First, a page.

Hey there, time traveller!
This article was published 28/10/2009 (2381 days ago), so information in it may no longer be current.
Manitoba's pro and amateur sports teams are trying to play it safe when it comes to the spread of the H1N1 virus.
The Manitoba Moose put in place just this week a new policy that removes all towels from the players' bench. Players will now be expected to wipe their sweat off with their jerseys.
Six players are currently battling flu symptoms, an outbreak that came just two days after the team returned from a nine-day road trip. All six were checked by doctors on Tuesday and all came back negative for H1N1.
But one player, Eric Walsky, was undergoing further testing as a precaution, simply because Walsky also has asthma.
"We're paying a little more attention to these things," said Moose head coach Scott Arniel.
"When someone said they had a cold, we might have blown it off. Now we're paying more attention to these things... There's probably a little more care being taken," he said.
"It's making sure the guys have their own water bottles, it's not using towels... It's making sure that wherever they go and whatever they have contact with, whether it's the bikes or exercise equipment, everything gets wiped down. It's the hand sanitizers that are always available," Arniel said on the eve of two home games starting tonight against the Wilkes-Barre Penguins.
"...When they're feeling any kind of symptoms, they need to see (Moose trainer Rob Millette) right away...Trying to really nip it in the bud before it becomes a problem."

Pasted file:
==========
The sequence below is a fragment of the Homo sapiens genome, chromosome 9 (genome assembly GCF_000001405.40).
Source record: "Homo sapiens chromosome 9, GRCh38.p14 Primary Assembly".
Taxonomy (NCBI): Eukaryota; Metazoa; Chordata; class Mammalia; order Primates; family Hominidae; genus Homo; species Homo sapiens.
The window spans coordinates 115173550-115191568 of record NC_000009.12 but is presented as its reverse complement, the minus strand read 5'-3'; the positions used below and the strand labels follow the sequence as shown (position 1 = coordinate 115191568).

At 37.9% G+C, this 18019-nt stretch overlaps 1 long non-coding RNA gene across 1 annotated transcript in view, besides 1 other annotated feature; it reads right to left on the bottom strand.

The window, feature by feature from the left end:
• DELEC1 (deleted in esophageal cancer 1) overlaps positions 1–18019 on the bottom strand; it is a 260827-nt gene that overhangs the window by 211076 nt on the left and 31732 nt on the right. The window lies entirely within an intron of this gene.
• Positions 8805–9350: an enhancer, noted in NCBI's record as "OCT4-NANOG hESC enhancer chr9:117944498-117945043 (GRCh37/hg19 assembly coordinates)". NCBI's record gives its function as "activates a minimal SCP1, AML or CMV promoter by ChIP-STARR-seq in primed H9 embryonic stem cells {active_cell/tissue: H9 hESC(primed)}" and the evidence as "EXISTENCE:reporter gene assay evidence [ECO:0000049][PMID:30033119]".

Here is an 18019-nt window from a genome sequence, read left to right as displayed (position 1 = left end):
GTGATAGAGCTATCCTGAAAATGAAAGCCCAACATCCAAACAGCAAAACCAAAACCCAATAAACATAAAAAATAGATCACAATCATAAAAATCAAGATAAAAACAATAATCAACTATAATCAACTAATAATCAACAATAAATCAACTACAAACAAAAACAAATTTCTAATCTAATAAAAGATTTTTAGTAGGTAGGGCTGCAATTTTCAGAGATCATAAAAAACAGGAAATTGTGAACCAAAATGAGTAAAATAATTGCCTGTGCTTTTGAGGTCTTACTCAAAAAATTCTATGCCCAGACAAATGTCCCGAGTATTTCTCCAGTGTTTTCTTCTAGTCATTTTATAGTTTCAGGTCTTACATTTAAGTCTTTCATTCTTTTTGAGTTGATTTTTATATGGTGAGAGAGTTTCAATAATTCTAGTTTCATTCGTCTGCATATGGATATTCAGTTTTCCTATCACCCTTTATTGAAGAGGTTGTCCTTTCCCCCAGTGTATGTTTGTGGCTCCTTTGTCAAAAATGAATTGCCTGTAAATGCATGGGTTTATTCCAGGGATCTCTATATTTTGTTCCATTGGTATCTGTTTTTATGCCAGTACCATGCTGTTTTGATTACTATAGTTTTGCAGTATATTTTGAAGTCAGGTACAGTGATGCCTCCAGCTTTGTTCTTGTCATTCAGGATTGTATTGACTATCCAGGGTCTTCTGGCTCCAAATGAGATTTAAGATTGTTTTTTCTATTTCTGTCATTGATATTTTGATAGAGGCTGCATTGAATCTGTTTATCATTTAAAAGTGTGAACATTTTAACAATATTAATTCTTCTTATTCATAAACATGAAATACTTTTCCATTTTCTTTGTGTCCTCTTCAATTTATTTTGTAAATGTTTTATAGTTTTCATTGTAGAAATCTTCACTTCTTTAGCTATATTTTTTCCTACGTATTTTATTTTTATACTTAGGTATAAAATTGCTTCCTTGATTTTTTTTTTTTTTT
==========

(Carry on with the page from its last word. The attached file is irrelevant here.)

The Bombers say they're just sticking to their old game plan: keeping it clean.
"Quite frankly we haven't changed a whole lot of what we've been doing before," said Bombers athletic therapist Al Couture.
"Sanitation was a high priority for us every season. We use the same ozone machine the Moose use. Our water bottles go in it, our training room, locker room and equipment room are cleaned throughout the day and our players are instructed to wash their hands, as they've always been."
High school athletes, meanwhile, are keeping it clean -- and friendly.
They're advised to use their own water bottles and towels, wash their hands before games and practices -- and during, if possible -- but there is no need to stop shaking hands, says Morris Glimcher, executive director of the Manitoba High Schools Athletic Association.
"We're not going to make you shake hands," said Glimcher, but the MHSAA does not believe it is necessary to stop shaking hands, as long as students are cleaning their hands thoroughly and regularly.
"We have guidelines on our website, which I circulated to (school division) superintendents last week," Glimcher said Wednesday.
"A lot of school divisions have their own regulations. School divisions, it's their students and their schools, not our students."
Glimcher said the MHSAA will further discuss H1N1 measures when its board meets Monday.
High school volleyball, hockey and football are well underway and basketball will start soon.
Glimcher said the MHSAA has not yet addressed how schools should handle activities such as volleyball and basketball, in which all the players from both teams as well as officials regularly handle the same ball.
Maybe, he said, there should be hand sanitizers in the gym, and everyone should wash and sanitize at the start of games and practices and again at halftime: "My gut answer is that would make sense," he said.
When schools go away to tournaments, said Glimcher, bring your own sanitizers, towels and water bottles: "Don't rely on the facilities, bring your own."
-- With file from Gary Lawless